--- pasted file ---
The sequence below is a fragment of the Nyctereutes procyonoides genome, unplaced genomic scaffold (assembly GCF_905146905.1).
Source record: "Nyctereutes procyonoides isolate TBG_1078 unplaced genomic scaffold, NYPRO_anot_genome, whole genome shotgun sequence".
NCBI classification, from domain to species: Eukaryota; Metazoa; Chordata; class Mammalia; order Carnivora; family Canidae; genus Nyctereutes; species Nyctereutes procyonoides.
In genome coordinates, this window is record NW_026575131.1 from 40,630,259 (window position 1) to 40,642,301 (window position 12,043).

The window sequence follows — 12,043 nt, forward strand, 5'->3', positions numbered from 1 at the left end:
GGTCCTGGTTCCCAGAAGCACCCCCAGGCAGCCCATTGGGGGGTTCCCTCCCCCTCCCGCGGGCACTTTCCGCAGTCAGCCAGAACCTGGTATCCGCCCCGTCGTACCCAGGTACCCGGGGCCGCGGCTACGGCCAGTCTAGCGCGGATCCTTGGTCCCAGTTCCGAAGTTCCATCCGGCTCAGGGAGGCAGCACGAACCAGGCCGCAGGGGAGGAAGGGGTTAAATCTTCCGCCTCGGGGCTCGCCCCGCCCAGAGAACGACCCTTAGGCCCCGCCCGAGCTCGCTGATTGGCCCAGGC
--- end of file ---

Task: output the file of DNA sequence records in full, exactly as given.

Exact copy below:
The sequence below is a fragment of the Nyctereutes procyonoides genome, unplaced genomic scaffold (assembly GCF_905146905.1).
Source record: "Nyctereutes procyonoides isolate TBG_1078 unplaced genomic scaffold, NYPRO_anot_genome, whole genome shotgun sequence".
NCBI classification, from domain to species: Eukaryota; Metazoa; Chordata; class Mammalia; order Carnivora; family Canidae; genus Nyctereutes; species Nyctereutes procyonoides.
In genome coordinates, this window is record NW_026575131.1 from 40,630,259 (window position 1) to 40,642,301 (window position 12,043).

The window sequence follows — 12,043 nt, forward strand, 5'->3', positions numbered from 1 at the left end:
GGTCCTGGTTCCCAGAAGCACCCCCAGGCAGCCCATTGGGGGGTTCCCTCCCCCTCCCGCGGGCACTTTCCGCAGTCAGCCAGAACCTGGTATCCGCCCCGTCGTACCCAGGTACCCGGGGCCGCGGCTACGGCCAGTCTAGCGCGGATCCTTGGTCCCAGTTCCGAAGTTCCATCCGGCTCAGGGAGGCAGCACGAACCAGGCCGCAGGGGAGGAAGGGGTTAAATCTTCCGCCTCGGGGCTCGCCCCGCCCAGAGAACGACCCTTAGGCCCCGCCCGAGCTCGCTGATTGGCCCAGGC